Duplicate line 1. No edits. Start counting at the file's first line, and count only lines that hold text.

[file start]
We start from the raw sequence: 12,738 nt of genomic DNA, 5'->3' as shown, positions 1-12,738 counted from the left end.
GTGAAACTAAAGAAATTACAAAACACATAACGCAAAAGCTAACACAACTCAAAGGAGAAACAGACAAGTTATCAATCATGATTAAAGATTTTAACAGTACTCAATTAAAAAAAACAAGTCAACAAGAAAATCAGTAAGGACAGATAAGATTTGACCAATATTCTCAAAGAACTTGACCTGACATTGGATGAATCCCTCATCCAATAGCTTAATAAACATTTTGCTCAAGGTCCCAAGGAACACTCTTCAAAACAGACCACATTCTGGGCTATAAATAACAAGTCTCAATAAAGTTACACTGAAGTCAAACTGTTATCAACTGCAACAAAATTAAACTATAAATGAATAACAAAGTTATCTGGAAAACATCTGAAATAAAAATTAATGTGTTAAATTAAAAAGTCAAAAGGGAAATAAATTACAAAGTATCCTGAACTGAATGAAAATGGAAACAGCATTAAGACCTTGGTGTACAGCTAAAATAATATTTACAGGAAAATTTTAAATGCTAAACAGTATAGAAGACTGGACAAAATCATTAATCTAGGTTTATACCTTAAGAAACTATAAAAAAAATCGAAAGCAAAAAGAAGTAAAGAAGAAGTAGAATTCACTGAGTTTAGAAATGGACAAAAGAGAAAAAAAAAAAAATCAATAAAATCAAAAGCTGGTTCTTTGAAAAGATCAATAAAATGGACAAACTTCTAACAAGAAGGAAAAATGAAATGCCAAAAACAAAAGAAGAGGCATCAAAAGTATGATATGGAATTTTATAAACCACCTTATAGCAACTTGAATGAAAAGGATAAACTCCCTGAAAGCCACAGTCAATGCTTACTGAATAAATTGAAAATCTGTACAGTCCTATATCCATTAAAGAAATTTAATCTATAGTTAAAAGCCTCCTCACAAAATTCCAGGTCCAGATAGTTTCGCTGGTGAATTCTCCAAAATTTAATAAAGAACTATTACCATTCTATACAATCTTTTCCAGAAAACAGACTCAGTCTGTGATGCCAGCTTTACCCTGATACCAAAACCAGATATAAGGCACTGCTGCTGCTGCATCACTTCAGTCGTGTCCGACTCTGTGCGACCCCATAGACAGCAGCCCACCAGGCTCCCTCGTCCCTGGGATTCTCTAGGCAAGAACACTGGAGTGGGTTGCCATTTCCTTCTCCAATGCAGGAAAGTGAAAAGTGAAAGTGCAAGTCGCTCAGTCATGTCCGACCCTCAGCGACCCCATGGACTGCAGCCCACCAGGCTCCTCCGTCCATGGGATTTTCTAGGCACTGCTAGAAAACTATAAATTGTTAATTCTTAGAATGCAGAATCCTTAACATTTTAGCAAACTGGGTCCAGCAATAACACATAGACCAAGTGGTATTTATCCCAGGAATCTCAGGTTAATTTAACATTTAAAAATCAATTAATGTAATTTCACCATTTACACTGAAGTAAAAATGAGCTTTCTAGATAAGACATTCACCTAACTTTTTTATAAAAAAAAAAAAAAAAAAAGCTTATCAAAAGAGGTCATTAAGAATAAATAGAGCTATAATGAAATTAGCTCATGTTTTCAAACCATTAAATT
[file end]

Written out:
We start from the raw sequence: 12,738 nt of genomic DNA, 5'->3' as shown, positions 1-12,738 counted from the left end.